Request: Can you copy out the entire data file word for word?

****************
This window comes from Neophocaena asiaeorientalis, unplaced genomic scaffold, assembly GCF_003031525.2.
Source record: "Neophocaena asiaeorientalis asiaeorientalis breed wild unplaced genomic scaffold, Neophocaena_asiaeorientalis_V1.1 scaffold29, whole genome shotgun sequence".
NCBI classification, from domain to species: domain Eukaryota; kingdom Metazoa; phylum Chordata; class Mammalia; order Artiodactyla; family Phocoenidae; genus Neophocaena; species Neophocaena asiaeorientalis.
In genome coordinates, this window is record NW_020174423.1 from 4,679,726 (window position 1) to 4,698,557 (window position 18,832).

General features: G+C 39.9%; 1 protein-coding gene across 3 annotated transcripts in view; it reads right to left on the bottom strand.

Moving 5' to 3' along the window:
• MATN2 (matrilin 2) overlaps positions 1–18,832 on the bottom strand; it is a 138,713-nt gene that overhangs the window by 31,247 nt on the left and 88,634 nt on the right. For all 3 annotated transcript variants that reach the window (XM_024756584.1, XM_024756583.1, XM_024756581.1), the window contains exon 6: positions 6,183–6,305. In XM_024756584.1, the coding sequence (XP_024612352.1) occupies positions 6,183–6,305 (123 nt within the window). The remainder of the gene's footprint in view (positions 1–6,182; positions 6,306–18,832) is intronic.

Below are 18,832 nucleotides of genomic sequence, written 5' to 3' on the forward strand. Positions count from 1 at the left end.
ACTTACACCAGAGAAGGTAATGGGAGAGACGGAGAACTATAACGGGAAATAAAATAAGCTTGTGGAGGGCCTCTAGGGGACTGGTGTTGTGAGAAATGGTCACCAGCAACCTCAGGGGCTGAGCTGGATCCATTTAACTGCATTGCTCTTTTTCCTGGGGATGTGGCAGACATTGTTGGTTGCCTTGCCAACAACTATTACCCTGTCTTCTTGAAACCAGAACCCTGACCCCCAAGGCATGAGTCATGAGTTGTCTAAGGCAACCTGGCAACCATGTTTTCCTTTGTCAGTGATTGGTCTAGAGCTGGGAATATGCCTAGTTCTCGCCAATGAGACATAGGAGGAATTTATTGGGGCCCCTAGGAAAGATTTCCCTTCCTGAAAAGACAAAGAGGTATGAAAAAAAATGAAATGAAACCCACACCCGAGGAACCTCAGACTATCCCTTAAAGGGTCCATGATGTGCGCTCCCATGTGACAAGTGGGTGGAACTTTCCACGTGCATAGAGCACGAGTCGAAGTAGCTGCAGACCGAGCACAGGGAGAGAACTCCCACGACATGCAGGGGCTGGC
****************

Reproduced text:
This window comes from Neophocaena asiaeorientalis, unplaced genomic scaffold, assembly GCF_003031525.2.
Source record: "Neophocaena asiaeorientalis asiaeorientalis breed wild unplaced genomic scaffold, Neophocaena_asiaeorientalis_V1.1 scaffold29, whole genome shotgun sequence".
NCBI classification, from domain to species: domain Eukaryota; kingdom Metazoa; phylum Chordata; class Mammalia; order Artiodactyla; family Phocoenidae; genus Neophocaena; species Neophocaena asiaeorientalis.
In genome coordinates, this window is record NW_020174423.1 from 4,679,726 (window position 1) to 4,698,557 (window position 18,832).

General features: G+C 39.9%; 1 protein-coding gene across 3 annotated transcripts in view; it reads right to left on the bottom strand.

Moving 5' to 3' along the window:
• MATN2 (matrilin 2) overlaps positions 1–18,832 on the bottom strand; it is a 138,713-nt gene that overhangs the window by 31,247 nt on the left and 88,634 nt on the right. For all 3 annotated transcript variants that reach the window (XM_024756584.1, XM_024756583.1, XM_024756581.1), the window contains exon 6: positions 6,183–6,305. In XM_024756584.1, the coding sequence (XP_024612352.1) occupies positions 6,183–6,305 (123 nt within the window). The remainder of the gene's footprint in view (positions 1–6,182; positions 6,306–18,832) is intronic.

Below are 18,832 nucleotides of genomic sequence, written 5' to 3' on the forward strand. Positions count from 1 at the left end.
ACTTACACCAGAGAAGGTAATGGGAGAGACGGAGAACTATAACGGGAAATAAAATAAGCTTGTGGAGGGCCTCTAGGGGACTGGTGTTGTGAGAAATGGTCACCAGCAACCTCAGGGGCTGAGCTGGATCCATTTAACTGCATTGCTCTTTTTCCTGGGGATGTGGCAGACATTGTTGGTTGCCTTGCCAACAACTATTACCCTGTCTTCTTGAAACCAGAACCCTGACCCCCAAGGCATGAGTCATGAGTTGTCTAAGGCAACCTGGCAACCATGTTTTCCTTTGTCAGTGATTGGTCTAGAGCTGGGAATATGCCTAGTTCTCGCCAATGAGACATAGGAGGAATTTATTGGGGCCCCTAGGAAAGATTTCCCTTCCTGAAAAGACAAAGAGGTATGAAAAAAAATGAAATGAAACCCACACCCGAGGAACCTCAGACTATCCCTTAAAGGGTCCATGATGTGCGCTCCCATGTGACAAGTGGGTGGAACTTTCCACGTGCATAGAGCACGAGTCGAAGTAGCTGCAGACCGAGCACAGGGAGAGAACTCCCACGACATGCAGGGGCTGGC